By Andrew Willis, Contributing Reporter

RIO DE JANEIRO, BRAZIL – A conflict between expatriates over land ownership in Rio’s Vidigal favela community is headed for the courts, after residents at the Casa Alto Vidigal guesthouse were reportedly locked out last month. The dispute underlines recent investor interest in the pacified favelas of Rio, especially in Vidigal.

The UPP presence has made Vidigal appear safer and more accessible, Rio de Janeiro, Brazil News
The UPP presence has made Vidigal appear safer and more accessible, photo by Nathan M. Walters.

Guesthouse founder Andreas Wielend was visiting his native home in Austria when, on September 6th, German investor Rolf Glaser reportedly turned up at the building and evicted its residents. All the furniture and possessions were thrown out, and putting new locks on the doors, Glaser claimed to be the rightful owner.

The guesthouse is popular with Brazilian and international tourists, and has also become well known for its weekend parties that often last until well after sunrise.

Five years ago Glaser bought roughly forty buildings in Vidigal but struggled to gain the support of local authorities for his development projects that included hotels, guesthouses and restaurants. He subsequently sold most of the properties, roughly two years after his initial purchase.

“At that point I bought one house, directly from him. I gave him the money and his lawyers signed the contract,” Wielend said in a phone interview. Then, after several years of silence, Glaser made contact again. “About a week before invading my house, he sent me several emails asking me if I wanted to sell my place. And I said no,” Wielend said.

Glaser gives a different account of events on September 6th. “I never expelled anybody,” he said in an emailed communication. “I waited six hours for this guy Thomas [but] he did not show up. I secured the open door and left keys with the [guesthouse] employees.”

The view from Vidigal includes Leblon and Ipanema beaches, Rio de Janeiro, Brazil News
The view from Vidigal includes Leblon and Ipanema beaches, photo by Nathan M. Walters.

The businessman also denies he has immediate plans to restart his development projects in Vidigal. “I am in an observing position to see what the plans of the city and the [favela] association are,” he said.

“It looks like I am getting more involved with [nearby favela] Rocinha. I am living there about three days a week and I am developing more activities.”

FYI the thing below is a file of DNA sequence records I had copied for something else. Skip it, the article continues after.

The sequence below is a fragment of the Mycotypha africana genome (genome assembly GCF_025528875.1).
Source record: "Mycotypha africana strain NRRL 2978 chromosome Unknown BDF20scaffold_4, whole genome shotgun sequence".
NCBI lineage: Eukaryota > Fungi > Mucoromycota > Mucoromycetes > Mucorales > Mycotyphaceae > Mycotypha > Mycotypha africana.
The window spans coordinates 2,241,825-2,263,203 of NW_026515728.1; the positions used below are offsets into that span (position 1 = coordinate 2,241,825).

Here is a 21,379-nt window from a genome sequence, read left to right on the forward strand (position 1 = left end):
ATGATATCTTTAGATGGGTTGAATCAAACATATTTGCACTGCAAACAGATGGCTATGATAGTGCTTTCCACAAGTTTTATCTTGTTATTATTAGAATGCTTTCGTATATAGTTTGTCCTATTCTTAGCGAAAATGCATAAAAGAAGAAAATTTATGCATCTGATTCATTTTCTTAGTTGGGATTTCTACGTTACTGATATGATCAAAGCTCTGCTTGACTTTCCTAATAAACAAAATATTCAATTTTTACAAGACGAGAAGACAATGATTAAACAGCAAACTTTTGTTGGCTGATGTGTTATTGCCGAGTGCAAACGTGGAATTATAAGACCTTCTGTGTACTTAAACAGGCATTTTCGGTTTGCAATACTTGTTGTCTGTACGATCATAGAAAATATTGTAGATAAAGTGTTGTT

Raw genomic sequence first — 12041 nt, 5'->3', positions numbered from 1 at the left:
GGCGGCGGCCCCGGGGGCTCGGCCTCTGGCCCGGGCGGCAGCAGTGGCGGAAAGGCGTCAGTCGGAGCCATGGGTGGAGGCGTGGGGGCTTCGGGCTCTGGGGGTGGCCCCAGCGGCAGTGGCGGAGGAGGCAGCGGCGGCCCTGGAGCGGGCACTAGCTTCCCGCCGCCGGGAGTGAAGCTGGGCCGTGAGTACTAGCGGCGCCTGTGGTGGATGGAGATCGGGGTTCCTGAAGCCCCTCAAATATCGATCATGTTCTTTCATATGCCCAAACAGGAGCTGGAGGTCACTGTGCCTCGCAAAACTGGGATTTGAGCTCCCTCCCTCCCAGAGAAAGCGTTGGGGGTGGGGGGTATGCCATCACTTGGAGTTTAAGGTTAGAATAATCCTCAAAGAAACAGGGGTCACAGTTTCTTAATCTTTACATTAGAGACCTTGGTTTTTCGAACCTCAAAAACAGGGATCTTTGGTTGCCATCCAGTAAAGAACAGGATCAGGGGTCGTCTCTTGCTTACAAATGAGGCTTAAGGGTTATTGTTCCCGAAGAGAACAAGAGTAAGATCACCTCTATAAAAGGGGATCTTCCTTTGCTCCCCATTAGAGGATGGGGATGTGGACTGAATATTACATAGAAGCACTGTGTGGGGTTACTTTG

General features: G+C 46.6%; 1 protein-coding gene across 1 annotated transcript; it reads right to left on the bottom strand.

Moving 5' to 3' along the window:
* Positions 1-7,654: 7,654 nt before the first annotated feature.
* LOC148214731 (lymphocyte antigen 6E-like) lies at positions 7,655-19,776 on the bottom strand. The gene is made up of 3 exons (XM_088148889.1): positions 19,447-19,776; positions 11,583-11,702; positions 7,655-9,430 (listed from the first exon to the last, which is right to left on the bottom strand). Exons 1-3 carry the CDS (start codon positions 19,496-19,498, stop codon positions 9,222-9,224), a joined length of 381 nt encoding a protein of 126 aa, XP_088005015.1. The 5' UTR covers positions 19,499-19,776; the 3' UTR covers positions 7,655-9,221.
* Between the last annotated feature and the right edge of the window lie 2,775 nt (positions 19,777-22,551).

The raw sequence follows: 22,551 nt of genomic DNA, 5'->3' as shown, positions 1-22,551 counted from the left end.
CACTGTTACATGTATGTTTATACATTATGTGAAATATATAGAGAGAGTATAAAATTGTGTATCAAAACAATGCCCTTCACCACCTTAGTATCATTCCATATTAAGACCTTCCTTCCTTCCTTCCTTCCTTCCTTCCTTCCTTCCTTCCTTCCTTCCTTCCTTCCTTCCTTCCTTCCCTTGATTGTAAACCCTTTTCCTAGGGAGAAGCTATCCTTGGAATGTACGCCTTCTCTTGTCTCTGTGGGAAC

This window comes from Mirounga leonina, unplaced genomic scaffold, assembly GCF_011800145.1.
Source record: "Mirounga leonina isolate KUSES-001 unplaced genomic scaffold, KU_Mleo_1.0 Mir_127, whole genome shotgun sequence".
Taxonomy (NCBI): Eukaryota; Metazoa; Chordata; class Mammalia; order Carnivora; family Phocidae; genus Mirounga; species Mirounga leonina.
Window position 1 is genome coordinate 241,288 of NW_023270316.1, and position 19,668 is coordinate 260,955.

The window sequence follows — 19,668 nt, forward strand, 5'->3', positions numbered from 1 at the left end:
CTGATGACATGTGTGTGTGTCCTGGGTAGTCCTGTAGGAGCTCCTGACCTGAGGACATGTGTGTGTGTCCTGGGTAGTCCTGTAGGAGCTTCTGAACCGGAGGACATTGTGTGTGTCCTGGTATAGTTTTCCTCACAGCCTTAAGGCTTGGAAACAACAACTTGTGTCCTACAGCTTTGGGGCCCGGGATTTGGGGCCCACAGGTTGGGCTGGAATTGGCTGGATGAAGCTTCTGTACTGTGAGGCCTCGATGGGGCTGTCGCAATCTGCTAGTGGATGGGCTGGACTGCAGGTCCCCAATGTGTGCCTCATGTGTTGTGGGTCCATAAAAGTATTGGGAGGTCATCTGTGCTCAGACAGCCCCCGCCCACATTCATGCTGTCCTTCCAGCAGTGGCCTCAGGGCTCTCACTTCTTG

However Wielend indicates that the same tactics are in store for other residents who bought property from Glaser. “I’m just a little part of this,” he added “Now Rolf Glaser wants all his houses back … There’s big stuff going on right now in Vidigal.”

Local police have forwarded the case to the Special Criminal Court (Jecrim) where judges will decide who gets possession of the property. The Alto Vidgal case was a large enough issue it caught the attention of O Globo, Rio’s largest newspaper.

Spanning a hillside above the Zona Sul gem Leblon, with excellent views over the South Atlantic Ocean, local and international interest in the Vidigal has increased steadily since pacification in November 2011 brought added security and services.

The installation of Pacifying Police Units (UPP) in several of Rio’s favelas has helped reduce drug-related violence and brought about a corresponding rise in property prices.

“There is still a lot of interest in Vidigal both from local and foreign investors,” said Charles Morphett of Rio Exclusive estate agents. “Now with a process available for the locals to legalize their properties … the ‘Vidigal Market’ may follow a similar trend to that of the Babilônia favela in Leme.”

Some properties in Babilônia have roughly doubled in value since the favela’s 2009 pacification.


  1. This is a very sad state of affairs in Rio and also very symbolic of the years to come. Foreigner interest in real estate have caused irreversible damage in several fishing villages all over the Northeast coast and they will now head a gentrification process that will socially clean the favelas in Zona Sul. What starts as an ‘exotic’ encounter with the ‘oppressed’ led by a few looking for a quick buck to ‘live the dream’ will end up homogenizing the whole area. Very sad.

  2. Sally — amen to that.

    As I notice in Florida – people coming in with greed and exploitation patterns will use and abuse the brasil people, leaving not much good left. Sometimes I agree with the flash robberies that happen to the tourists — because those canadians come in wanting everything, paying nothing and often not giving the locals anything but their trash and waste. They take it as a sport, so sometimes the home team needs to win some.


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